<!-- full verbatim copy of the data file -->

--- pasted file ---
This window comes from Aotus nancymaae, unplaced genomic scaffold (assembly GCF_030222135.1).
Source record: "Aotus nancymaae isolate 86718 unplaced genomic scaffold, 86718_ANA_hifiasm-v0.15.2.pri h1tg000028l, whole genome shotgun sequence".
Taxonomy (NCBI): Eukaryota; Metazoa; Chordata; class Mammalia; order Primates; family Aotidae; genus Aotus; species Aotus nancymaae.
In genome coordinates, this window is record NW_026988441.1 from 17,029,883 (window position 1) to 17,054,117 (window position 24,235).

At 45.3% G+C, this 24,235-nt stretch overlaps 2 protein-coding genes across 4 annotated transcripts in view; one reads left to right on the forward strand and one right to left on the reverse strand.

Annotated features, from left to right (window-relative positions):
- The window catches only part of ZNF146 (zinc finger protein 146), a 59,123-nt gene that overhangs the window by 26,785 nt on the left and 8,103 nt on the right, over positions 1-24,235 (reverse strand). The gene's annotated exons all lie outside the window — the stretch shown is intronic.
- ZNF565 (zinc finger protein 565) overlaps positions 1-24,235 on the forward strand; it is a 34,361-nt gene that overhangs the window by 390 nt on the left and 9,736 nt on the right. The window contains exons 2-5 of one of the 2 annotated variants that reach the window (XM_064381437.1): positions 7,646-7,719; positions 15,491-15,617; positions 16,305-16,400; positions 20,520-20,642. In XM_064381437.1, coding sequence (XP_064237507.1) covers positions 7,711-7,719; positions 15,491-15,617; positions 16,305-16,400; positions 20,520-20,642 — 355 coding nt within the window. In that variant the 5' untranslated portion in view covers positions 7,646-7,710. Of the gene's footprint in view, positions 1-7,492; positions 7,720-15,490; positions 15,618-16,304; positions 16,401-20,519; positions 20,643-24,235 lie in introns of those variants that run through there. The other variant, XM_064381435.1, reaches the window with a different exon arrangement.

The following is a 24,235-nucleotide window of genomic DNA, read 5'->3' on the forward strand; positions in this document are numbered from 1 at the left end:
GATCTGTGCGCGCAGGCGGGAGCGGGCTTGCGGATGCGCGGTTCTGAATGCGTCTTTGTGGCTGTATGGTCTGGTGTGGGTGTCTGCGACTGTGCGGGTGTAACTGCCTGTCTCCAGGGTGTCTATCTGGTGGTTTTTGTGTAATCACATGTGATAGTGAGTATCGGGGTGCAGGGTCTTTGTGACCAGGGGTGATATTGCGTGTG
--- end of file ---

This window comes from Aotus nancymaae, unplaced genomic scaffold (assembly GCF_030222135.1).
Source record: "Aotus nancymaae isolate 86718 unplaced genomic scaffold, 86718_ANA_hifiasm-v0.15.2.pri h1tg000028l, whole genome shotgun sequence".
Taxonomy (NCBI): Eukaryota; Metazoa; Chordata; class Mammalia; order Primates; family Aotidae; genus Aotus; species Aotus nancymaae.
In genome coordinates, this window is record NW_026988441.1 from 17,029,883 (window position 1) to 17,054,117 (window position 24,235).

At 45.3% G+C, this 24,235-nt stretch overlaps 2 protein-coding genes across 4 annotated transcripts in view; one reads left to right on the forward strand and one right to left on the reverse strand.

Annotated features, from left to right (window-relative positions):
- The window catches only part of ZNF146 (zinc finger protein 146), a 59,123-nt gene that overhangs the window by 26,785 nt on the left and 8,103 nt on the right, over positions 1-24,235 (reverse strand). The gene's annotated exons all lie outside the window — the stretch shown is intronic.
- ZNF565 (zinc finger protein 565) overlaps positions 1-24,235 on the forward strand; it is a 34,361-nt gene that overhangs the window by 390 nt on the left and 9,736 nt on the right. The window contains exons 2-5 of one of the 2 annotated variants that reach the window (XM_064381437.1): positions 7,646-7,719; positions 15,491-15,617; positions 16,305-16,400; positions 20,520-20,642. In XM_064381437.1, coding sequence (XP_064237507.1) covers positions 7,711-7,719; positions 15,491-15,617; positions 16,305-16,400; positions 20,520-20,642 — 355 coding nt within the window. In that variant the 5' untranslated portion in view covers positions 7,646-7,710. Of the gene's footprint in view, positions 1-7,492; positions 7,720-15,490; positions 15,618-16,304; positions 16,401-20,519; positions 20,643-24,235 lie in introns of those variants that run through there. The other variant, XM_064381435.1, reaches the window with a different exon arrangement.

The following is a 24,235-nucleotide window of genomic DNA, read 5'->3' on the forward strand; positions in this document are numbered from 1 at the left end:
GATCTGTGCGCGCAGGCGGGAGCGGGCTTGCGGATGCGCGGTTCTGAATGCGTCTTTGTGGCTGTATGGTCTGGTGTGGGTGTCTGCGACTGTGCGGGTGTAACTGCCTGTCTCCAGGGTGTCTATCTGGTGGTTTTTGTGTAATCACATGTGATAGTGAGTATCGGGGTGCAGGGTCTTTGTGACCAGGGGTGATATTGCGTGTG